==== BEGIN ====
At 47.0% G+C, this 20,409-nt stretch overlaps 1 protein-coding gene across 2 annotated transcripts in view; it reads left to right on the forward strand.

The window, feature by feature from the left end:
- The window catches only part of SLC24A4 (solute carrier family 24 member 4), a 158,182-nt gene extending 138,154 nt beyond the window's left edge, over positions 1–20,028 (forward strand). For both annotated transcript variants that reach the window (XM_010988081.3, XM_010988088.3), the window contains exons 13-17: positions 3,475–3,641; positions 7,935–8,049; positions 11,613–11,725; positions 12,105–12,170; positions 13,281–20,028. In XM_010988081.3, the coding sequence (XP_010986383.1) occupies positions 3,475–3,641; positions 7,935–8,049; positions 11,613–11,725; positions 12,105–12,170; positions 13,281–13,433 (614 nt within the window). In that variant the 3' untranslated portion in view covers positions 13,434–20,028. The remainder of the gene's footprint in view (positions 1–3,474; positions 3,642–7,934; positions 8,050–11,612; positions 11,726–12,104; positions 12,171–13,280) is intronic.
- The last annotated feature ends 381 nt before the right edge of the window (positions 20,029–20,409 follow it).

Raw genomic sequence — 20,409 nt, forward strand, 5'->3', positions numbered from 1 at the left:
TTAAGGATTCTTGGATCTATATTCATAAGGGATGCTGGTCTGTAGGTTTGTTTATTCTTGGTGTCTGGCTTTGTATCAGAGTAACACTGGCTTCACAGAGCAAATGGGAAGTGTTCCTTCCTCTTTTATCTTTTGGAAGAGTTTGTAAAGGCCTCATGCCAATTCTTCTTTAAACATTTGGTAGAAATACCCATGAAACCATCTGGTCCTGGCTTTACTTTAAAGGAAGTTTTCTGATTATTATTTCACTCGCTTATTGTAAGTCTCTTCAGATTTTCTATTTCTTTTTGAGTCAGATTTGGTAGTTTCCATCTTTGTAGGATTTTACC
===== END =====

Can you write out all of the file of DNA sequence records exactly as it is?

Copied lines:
At 47.0% G+C, this 20,409-nt stretch overlaps 1 protein-coding gene across 2 annotated transcripts in view; it reads left to right on the forward strand.

The window, feature by feature from the left end:
- The window catches only part of SLC24A4 (solute carrier family 24 member 4), a 158,182-nt gene extending 138,154 nt beyond the window's left edge, over positions 1–20,028 (forward strand). For both annotated transcript variants that reach the window (XM_010988081.3, XM_010988088.3), the window contains exons 13-17: positions 3,475–3,641; positions 7,935–8,049; positions 11,613–11,725; positions 12,105–12,170; positions 13,281–20,028. In XM_010988081.3, the coding sequence (XP_010986383.1) occupies positions 3,475–3,641; positions 7,935–8,049; positions 11,613–11,725; positions 12,105–12,170; positions 13,281–13,433 (614 nt within the window). In that variant the 3' untranslated portion in view covers positions 13,434–20,028. The remainder of the gene's footprint in view (positions 1–3,474; positions 3,642–7,934; positions 8,050–11,612; positions 11,726–12,104; positions 12,171–13,280) is intronic.
- The last annotated feature ends 381 nt before the right edge of the window (positions 20,029–20,409 follow it).

Raw genomic sequence — 20,409 nt, forward strand, 5'->3', positions numbered from 1 at the left:
TTAAGGATTCTTGGATCTATATTCATAAGGGATGCTGGTCTGTAGGTTTGTTTATTCTTGGTGTCTGGCTTTGTATCAGAGTAACACTGGCTTCACAGAGCAAATGGGAAGTGTTCCTTCCTCTTTTATCTTTTGGAAGAGTTTGTAAAGGCCTCATGCCAATTCTTCTTTAAACATTTGGTAGAAATACCCATGAAACCATCTGGTCCTGGCTTTACTTTAAAGGAAGTTTTCTGATTATTATTTCACTCGCTTATTGTAAGTCTCTTCAGATTTTCTATTTCTTTTTGAGTCAGATTTGGTAGTTTCCATCTTTGTAGGATTTTACC